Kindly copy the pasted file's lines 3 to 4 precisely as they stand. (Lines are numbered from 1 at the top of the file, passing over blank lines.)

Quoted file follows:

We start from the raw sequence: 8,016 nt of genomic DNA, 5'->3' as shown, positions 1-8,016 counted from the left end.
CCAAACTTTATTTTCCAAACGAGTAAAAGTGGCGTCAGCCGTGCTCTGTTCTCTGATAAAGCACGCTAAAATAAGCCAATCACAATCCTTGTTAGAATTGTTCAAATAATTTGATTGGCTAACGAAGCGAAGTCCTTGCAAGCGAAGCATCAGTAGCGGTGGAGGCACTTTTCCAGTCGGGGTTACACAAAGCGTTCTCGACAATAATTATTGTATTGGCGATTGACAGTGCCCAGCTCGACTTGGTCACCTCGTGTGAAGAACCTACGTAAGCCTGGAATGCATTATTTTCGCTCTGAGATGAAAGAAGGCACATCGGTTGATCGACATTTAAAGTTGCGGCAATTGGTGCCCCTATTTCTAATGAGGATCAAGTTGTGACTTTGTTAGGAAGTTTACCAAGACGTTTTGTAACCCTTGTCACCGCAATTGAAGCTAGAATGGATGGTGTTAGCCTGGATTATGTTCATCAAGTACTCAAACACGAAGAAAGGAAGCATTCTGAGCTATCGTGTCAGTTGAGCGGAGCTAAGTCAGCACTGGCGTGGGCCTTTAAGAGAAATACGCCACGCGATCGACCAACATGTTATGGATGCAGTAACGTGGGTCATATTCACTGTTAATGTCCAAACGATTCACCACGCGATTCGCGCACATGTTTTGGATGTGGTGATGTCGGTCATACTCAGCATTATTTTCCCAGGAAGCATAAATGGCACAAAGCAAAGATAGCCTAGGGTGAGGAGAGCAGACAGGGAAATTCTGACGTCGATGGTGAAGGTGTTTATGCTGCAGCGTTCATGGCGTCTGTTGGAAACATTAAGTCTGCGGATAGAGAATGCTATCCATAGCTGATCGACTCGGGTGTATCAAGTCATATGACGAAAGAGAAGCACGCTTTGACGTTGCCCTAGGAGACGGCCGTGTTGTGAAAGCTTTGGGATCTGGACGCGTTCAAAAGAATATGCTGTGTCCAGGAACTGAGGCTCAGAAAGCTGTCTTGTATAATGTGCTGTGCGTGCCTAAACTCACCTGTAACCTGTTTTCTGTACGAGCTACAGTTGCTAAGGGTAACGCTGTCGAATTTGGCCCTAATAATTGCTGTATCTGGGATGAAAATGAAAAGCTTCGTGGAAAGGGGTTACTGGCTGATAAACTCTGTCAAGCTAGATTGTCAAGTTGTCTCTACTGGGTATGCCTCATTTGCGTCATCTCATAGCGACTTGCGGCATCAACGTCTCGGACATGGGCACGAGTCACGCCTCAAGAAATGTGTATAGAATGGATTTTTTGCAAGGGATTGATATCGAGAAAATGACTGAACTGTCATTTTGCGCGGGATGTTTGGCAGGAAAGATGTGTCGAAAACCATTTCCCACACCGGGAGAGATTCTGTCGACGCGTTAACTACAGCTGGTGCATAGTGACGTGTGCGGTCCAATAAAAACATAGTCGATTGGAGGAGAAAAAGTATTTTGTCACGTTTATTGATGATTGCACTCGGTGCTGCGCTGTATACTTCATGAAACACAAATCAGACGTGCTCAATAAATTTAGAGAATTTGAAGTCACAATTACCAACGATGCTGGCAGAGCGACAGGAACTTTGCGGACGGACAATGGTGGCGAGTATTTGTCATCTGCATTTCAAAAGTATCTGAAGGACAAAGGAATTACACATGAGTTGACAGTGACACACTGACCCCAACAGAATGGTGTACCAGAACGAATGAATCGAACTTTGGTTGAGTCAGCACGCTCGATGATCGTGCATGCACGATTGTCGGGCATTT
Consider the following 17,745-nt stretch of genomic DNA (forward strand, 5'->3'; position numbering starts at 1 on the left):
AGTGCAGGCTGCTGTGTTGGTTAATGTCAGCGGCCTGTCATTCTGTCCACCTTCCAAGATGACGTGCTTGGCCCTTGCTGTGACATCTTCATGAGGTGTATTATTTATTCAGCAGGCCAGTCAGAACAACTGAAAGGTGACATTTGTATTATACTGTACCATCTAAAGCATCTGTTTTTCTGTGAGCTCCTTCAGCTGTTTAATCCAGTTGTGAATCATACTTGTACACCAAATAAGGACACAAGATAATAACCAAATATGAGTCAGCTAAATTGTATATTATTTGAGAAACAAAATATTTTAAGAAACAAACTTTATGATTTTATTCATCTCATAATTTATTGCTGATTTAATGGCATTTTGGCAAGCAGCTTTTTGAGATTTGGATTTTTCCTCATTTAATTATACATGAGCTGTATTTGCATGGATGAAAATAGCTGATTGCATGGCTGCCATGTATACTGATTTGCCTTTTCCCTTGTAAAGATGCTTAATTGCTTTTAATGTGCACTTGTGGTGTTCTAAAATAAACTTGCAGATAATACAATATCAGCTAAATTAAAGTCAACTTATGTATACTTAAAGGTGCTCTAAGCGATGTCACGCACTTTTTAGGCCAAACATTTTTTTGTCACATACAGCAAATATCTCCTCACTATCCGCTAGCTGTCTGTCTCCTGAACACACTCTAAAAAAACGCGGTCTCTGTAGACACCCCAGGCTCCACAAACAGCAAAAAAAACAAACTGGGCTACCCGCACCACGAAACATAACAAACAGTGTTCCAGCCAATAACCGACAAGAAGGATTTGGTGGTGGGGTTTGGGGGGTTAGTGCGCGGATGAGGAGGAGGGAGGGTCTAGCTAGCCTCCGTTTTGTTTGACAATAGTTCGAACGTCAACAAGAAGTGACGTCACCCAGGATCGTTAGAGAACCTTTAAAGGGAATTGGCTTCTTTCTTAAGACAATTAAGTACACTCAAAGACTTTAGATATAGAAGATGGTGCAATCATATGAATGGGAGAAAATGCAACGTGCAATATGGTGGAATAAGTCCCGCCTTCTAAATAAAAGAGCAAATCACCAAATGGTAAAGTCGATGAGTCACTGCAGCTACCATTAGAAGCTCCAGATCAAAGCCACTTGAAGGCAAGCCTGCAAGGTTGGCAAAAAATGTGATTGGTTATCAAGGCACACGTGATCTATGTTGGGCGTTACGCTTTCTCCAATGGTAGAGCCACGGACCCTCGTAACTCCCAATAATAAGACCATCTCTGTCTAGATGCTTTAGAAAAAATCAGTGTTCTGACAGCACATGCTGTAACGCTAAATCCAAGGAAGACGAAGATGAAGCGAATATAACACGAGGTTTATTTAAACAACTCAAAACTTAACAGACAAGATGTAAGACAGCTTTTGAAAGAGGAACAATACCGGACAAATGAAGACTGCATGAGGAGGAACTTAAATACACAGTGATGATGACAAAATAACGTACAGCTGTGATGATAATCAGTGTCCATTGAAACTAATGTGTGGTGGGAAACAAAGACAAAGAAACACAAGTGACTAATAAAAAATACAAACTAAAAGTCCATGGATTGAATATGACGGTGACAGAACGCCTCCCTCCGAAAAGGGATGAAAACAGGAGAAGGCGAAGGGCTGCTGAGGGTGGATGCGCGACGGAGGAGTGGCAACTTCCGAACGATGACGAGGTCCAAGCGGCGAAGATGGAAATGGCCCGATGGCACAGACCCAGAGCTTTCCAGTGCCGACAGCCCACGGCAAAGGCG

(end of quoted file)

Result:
Consider the following 17,745-nt stretch of genomic DNA (forward strand, 5'->3'; position numbering starts at 1 on the left):
AGTGCAGGCTGCTGTGTTGGTTAATGTCAGCGGCCTGTCATTCTGTCCACCTTCCAAGATGACGTGCTTGGCCCTTGCTGTGACATCTTCATGAGGTGTATTATTTATTCAGCAGGCCAGTCAGAACAACTGAAAGGTGACATTTGTATTATACTGTACCATCTAAAGCATCTGTTTTTCTGTGAGCTCCTTCAGCTGTTTAATCCAGTTGTGAATCATACTTGTACACCAAATAAGGACACAAGATAATAACCAAATATGAGTCAGCTAAATTGTATATTATTTGAGAAACAAAATATTTTAAGAAACAAACTTTATGATTTTATTCATCTCATAATTTATTGCTGATTTAATGGCATTTTGGCAAGCAGCTTTTTGAGATTTGGATTTTTCCTCATTTAATTATACATGAGCTGTATTTGCATGGATGAAAATAGCTGATTGCATGGCTGCCATGTATACTGATTTGCCTTTTCCCTTGTAAAGATGCTTAATTGCTTTTAATGTGCACTTGTGGTGTTCTAAAATAAACTTGCAGATAATACAATATCAGCTAAATTAAAGTCAACTTATGTATACTTAAAGGTGCTCTAAGCGATGTCACGCACTTTTTAGGCCAAACATTTTTTTGTCACATACAGCAAATATCTCCTCACTATCCGCTAGCTGTCTGTCTCCTGAACACACTCTAAAAAAACGCGGTCTCTGTAGACACCCCAGGCTCCACAAACAGCAAAAAAAACAAACTGGGCTACCCGCACCACGAAACATAACAAACAGTGTTCCAGCCAATAACCGACAAGAAGGATTTGGTGGTGGGGTTTGGGGGGTTAGTGCGCGGATGAGGAGGAGGGAGGGTCTAGCTAGCCTCCGTTTTGTTTGACAATAGTTCGAACGTCAACAAGAAGTGACGTCACCCAGGATCGTTAGAGAACCTTTAAAGGGAATTGGCTTCTTTCTTAAGACAATTAAGTACACTCAAAGACTTTAGATATAGAAGATGGTGCAATCATATGAATGGGAGAAAATGCAACGTGCAATATGGTGGAATAAGTCCCGCCTTCTAAATAAAAGAGCAAATCACCAAATGGTAAAGTCGATGAGTCACTGCAGCTACCATTAGAAGCTCCAGATCAAAGCCACTTGAAGGCAAGCCTGCAAGGTTGGCAAAAAATGTGATTGGTTATCAAGGCACACGTGATCTATGTTGGGCGTTACGCTTTCTCCAATGGTAGAGCCACGGACCCTCGTAACTCCCAATAATAAGACCATCTCTGTCTAGATGCTTTAGAAAAAATCAGTGTTCTGACAGCACATGCTGTAACGCTAAATCCAAGGAAGACGAAGATGAAGCGAATATAACACGAGGTTTATTTAAACAACTCAAAACTTAACAGACAAGATGTAAGACAGCTTTTGAAAGAGGAACAATACCGGACAAATGAAGACTGCATGAGGAGGAACTTAAATACACAGTGATGATGACAAAATAACGTACAGCTGTGATGATAATCAGTGTCCATTGAAACTAATGTGTGGTGGGAAACAAAGACAAAGAAACACAAGTGACTAATAAAAAATACAAACTAAAAGTCCATGGATTGAATATGACGGTGACAGAACGCCTCCCTCCGAAAAGGGATGAAAACAGGAGAAGGCGAAGGGCTGCTGAGGGTGGATGCGCGACGGAGGAGTGGCAACTTCCGAACGATGACGAGGTCCAAGCGGCGAAGATGGAAATGGCCCGATGGCACAGACCCAGAGCTTTCCAGTGCCGACAGCCCACGGCAAAGGCG